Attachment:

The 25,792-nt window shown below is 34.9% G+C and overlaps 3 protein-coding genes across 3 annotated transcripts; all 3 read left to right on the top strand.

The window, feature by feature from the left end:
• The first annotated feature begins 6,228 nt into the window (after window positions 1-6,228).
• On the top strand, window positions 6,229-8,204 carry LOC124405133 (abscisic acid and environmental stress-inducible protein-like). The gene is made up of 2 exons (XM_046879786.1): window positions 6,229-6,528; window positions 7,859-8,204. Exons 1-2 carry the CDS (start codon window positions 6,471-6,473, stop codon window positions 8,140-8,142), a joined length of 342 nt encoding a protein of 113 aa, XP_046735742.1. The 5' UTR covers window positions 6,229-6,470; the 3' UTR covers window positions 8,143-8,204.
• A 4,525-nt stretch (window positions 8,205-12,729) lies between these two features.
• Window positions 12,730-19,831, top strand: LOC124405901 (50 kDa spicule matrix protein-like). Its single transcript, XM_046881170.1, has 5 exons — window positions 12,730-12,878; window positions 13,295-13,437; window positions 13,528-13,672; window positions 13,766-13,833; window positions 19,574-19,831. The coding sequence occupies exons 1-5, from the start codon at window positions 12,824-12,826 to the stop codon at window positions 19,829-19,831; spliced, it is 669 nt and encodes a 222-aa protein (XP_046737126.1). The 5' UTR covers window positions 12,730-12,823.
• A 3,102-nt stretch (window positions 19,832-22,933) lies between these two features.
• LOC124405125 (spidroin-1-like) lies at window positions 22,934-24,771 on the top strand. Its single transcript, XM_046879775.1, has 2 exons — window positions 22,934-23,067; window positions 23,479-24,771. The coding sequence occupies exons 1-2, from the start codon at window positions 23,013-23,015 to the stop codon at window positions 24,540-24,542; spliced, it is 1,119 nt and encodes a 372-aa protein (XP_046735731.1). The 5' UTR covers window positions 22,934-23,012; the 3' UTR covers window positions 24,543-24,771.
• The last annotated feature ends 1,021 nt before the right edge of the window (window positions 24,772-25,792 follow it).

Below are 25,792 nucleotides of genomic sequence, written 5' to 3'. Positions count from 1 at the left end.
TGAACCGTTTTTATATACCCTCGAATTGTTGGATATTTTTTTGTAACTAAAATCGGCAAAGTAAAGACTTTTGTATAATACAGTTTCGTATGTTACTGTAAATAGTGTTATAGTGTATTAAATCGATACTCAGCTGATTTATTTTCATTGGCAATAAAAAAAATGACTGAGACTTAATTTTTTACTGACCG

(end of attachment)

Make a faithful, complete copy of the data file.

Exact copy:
The 25,792-nt window shown below is 34.9% G+C and overlaps 3 protein-coding genes across 3 annotated transcripts; all 3 read left to right on the top strand.

The window, feature by feature from the left end:
• The first annotated feature begins 6,228 nt into the window (after window positions 1-6,228).
• On the top strand, window positions 6,229-8,204 carry LOC124405133 (abscisic acid and environmental stress-inducible protein-like). The gene is made up of 2 exons (XM_046879786.1): window positions 6,229-6,528; window positions 7,859-8,204. Exons 1-2 carry the CDS (start codon window positions 6,471-6,473, stop codon window positions 8,140-8,142), a joined length of 342 nt encoding a protein of 113 aa, XP_046735742.1. The 5' UTR covers window positions 6,229-6,470; the 3' UTR covers window positions 8,143-8,204.
• A 4,525-nt stretch (window positions 8,205-12,729) lies between these two features.
• Window positions 12,730-19,831, top strand: LOC124405901 (50 kDa spicule matrix protein-like). Its single transcript, XM_046881170.1, has 5 exons — window positions 12,730-12,878; window positions 13,295-13,437; window positions 13,528-13,672; window positions 13,766-13,833; window positions 19,574-19,831. The coding sequence occupies exons 1-5, from the start codon at window positions 12,824-12,826 to the stop codon at window positions 19,829-19,831; spliced, it is 669 nt and encodes a 222-aa protein (XP_046737126.1). The 5' UTR covers window positions 12,730-12,823.
• A 3,102-nt stretch (window positions 19,832-22,933) lies between these two features.
• LOC124405125 (spidroin-1-like) lies at window positions 22,934-24,771 on the top strand. Its single transcript, XM_046879775.1, has 2 exons — window positions 22,934-23,067; window positions 23,479-24,771. The coding sequence occupies exons 1-2, from the start codon at window positions 23,013-23,015 to the stop codon at window positions 24,540-24,542; spliced, it is 1,119 nt and encodes a 372-aa protein (XP_046735731.1). The 5' UTR covers window positions 22,934-23,012; the 3' UTR covers window positions 24,543-24,771.
• The last annotated feature ends 1,021 nt before the right edge of the window (window positions 24,772-25,792 follow it).

Below are 25,792 nucleotides of genomic sequence, written 5' to 3'. Positions count from 1 at the left end.
TGAACCGTTTTTATATACCCTCGAATTGTTGGATATTTTTTTGTAACTAAAATCGGCAAAGTAAAGACTTTTGTATAATACAGTTTCGTATGTTACTGTAAATAGTGTTATAGTGTATTAAATCGATACTCAGCTGATTTATTTTCATTGGCAATAAAAAAAATGACTGAGACTTAATTTTTTACTGACCG